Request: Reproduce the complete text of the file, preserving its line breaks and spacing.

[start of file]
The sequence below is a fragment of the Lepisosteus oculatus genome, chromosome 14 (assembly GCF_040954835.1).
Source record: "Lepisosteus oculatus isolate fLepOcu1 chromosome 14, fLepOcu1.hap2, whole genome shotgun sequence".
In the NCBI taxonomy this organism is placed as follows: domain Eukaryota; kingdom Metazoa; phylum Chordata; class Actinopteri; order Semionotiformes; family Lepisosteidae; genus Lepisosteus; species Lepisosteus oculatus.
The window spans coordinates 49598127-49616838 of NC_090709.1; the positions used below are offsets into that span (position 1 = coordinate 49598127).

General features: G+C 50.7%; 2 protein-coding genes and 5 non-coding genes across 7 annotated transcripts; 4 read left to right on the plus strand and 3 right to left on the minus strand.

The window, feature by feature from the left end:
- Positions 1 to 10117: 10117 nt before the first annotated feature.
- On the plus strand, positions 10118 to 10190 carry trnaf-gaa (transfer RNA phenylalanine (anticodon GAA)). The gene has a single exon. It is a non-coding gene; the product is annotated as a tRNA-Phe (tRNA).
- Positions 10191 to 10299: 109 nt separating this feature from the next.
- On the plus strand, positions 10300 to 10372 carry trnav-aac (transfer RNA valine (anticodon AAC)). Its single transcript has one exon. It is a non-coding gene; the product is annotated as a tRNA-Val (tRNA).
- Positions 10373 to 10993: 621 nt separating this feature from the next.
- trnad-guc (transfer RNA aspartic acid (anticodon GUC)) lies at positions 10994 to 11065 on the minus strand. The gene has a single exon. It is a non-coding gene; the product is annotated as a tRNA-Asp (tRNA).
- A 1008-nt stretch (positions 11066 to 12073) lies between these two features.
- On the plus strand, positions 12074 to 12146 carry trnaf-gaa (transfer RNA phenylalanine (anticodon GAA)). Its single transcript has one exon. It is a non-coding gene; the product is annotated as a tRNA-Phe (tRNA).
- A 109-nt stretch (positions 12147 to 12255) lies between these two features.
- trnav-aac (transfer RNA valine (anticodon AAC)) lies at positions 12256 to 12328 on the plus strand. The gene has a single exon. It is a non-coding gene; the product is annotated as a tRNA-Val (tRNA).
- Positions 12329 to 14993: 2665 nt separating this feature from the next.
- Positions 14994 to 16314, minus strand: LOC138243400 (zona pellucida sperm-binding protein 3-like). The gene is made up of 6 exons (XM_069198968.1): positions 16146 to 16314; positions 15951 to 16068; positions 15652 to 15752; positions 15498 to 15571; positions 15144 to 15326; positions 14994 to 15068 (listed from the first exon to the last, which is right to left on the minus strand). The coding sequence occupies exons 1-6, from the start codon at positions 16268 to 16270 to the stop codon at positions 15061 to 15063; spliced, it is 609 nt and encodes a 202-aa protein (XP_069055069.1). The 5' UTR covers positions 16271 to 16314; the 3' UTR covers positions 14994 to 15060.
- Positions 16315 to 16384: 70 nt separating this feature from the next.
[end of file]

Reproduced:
The sequence below is a fragment of the Lepisosteus oculatus genome, chromosome 14 (assembly GCF_040954835.1).
Source record: "Lepisosteus oculatus isolate fLepOcu1 chromosome 14, fLepOcu1.hap2, whole genome shotgun sequence".
In the NCBI taxonomy this organism is placed as follows: domain Eukaryota; kingdom Metazoa; phylum Chordata; class Actinopteri; order Semionotiformes; family Lepisosteidae; genus Lepisosteus; species Lepisosteus oculatus.
The window spans coordinates 49598127-49616838 of NC_090709.1; the positions used below are offsets into that span (position 1 = coordinate 49598127).

General features: G+C 50.7%; 2 protein-coding genes and 5 non-coding genes across 7 annotated transcripts; 4 read left to right on the plus strand and 3 right to left on the minus strand.

The window, feature by feature from the left end:
- Positions 1 to 10117: 10117 nt before the first annotated feature.
- On the plus strand, positions 10118 to 10190 carry trnaf-gaa (transfer RNA phenylalanine (anticodon GAA)). The gene has a single exon. It is a non-coding gene; the product is annotated as a tRNA-Phe (tRNA).
- Positions 10191 to 10299: 109 nt separating this feature from the next.
- On the plus strand, positions 10300 to 10372 carry trnav-aac (transfer RNA valine (anticodon AAC)). Its single transcript has one exon. It is a non-coding gene; the product is annotated as a tRNA-Val (tRNA).
- Positions 10373 to 10993: 621 nt separating this feature from the next.
- trnad-guc (transfer RNA aspartic acid (anticodon GUC)) lies at positions 10994 to 11065 on the minus strand. The gene has a single exon. It is a non-coding gene; the product is annotated as a tRNA-Asp (tRNA).
- A 1008-nt stretch (positions 11066 to 12073) lies between these two features.
- On the plus strand, positions 12074 to 12146 carry trnaf-gaa (transfer RNA phenylalanine (anticodon GAA)). Its single transcript has one exon. It is a non-coding gene; the product is annotated as a tRNA-Phe (tRNA).
- A 109-nt stretch (positions 12147 to 12255) lies between these two features.
- trnav-aac (transfer RNA valine (anticodon AAC)) lies at positions 12256 to 12328 on the plus strand. The gene has a single exon. It is a non-coding gene; the product is annotated as a tRNA-Val (tRNA).
- Positions 12329 to 14993: 2665 nt separating this feature from the next.
- Positions 14994 to 16314, minus strand: LOC138243400 (zona pellucida sperm-binding protein 3-like). The gene is made up of 6 exons (XM_069198968.1): positions 16146 to 16314; positions 15951 to 16068; positions 15652 to 15752; positions 15498 to 15571; positions 15144 to 15326; positions 14994 to 15068 (listed from the first exon to the last, which is right to left on the minus strand). The coding sequence occupies exons 1-6, from the start codon at positions 16268 to 16270 to the stop codon at positions 15061 to 15063; spliced, it is 609 nt and encodes a 202-aa protein (XP_069055069.1). The 5' UTR covers positions 16271 to 16314; the 3' UTR covers positions 14994 to 15060.
- Positions 16315 to 16384: 70 nt separating this feature from the next.